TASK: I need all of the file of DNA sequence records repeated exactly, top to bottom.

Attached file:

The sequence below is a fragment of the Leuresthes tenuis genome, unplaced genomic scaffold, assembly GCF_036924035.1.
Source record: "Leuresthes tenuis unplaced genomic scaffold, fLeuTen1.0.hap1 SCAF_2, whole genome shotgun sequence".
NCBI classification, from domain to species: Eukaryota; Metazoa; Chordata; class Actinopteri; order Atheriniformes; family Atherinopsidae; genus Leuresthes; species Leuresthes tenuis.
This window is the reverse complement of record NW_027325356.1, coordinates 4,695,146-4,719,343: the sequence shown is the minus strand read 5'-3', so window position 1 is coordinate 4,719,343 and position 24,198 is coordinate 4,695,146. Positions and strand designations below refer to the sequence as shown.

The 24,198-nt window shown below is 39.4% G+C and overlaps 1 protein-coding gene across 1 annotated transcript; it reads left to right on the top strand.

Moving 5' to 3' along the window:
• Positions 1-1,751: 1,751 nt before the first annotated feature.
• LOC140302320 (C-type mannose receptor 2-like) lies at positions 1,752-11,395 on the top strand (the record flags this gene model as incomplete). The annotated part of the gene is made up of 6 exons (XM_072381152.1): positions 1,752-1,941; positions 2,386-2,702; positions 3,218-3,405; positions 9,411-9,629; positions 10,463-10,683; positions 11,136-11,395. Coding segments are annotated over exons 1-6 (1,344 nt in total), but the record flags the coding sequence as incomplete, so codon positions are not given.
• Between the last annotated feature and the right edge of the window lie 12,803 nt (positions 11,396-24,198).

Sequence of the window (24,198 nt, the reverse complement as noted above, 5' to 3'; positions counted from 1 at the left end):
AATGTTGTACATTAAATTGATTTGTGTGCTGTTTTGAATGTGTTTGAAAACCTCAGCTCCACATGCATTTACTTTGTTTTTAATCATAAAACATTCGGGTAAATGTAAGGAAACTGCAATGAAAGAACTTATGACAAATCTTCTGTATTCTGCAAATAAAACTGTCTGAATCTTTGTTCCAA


The sequence below is a fragment of the Leuresthes tenuis genome, unplaced genomic scaffold, assembly GCF_036924035.1.
Source record: "Leuresthes tenuis unplaced genomic scaffold, fLeuTen1.0.hap1 SCAF_2, whole genome shotgun sequence".
NCBI classification, from domain to species: Eukaryota; Metazoa; Chordata; class Actinopteri; order Atheriniformes; family Atherinopsidae; genus Leuresthes; species Leuresthes tenuis.
This window is the reverse complement of record NW_027325356.1, coordinates 4,695,146-4,719,343: the sequence shown is the minus strand read 5'-3', so window position 1 is coordinate 4,719,343 and position 24,198 is coordinate 4,695,146. Positions and strand designations below refer to the sequence as shown.

The 24,198-nt window shown below is 39.4% G+C and overlaps 1 protein-coding gene across 1 annotated transcript; it reads left to right on the top strand.

Moving 5' to 3' along the window:
• Positions 1-1,751: 1,751 nt before the first annotated feature.
• LOC140302320 (C-type mannose receptor 2-like) lies at positions 1,752-11,395 on the top strand (the record flags this gene model as incomplete). The annotated part of the gene is made up of 6 exons (XM_072381152.1): positions 1,752-1,941; positions 2,386-2,702; positions 3,218-3,405; positions 9,411-9,629; positions 10,463-10,683; positions 11,136-11,395. Coding segments are annotated over exons 1-6 (1,344 nt in total), but the record flags the coding sequence as incomplete, so codon positions are not given.
• Between the last annotated feature and the right edge of the window lie 12,803 nt (positions 11,396-24,198).

Sequence of the window (24,198 nt, the reverse complement as noted above, 5' to 3'; positions counted from 1 at the left end):
AATGTTGTACATTAAATTGATTTGTGTGCTGTTTTGAATGTGTTTGAAAACCTCAGCTCCACATGCATTTACTTTGTTTTTAATCATAAAACATTCGGGTAAATGTAAGGAAACTGCAATGAAAGAACTTATGACAAATCTTCTGTATTCTGCAAATAAAACTGTCTGAATCTTTGTTCCAA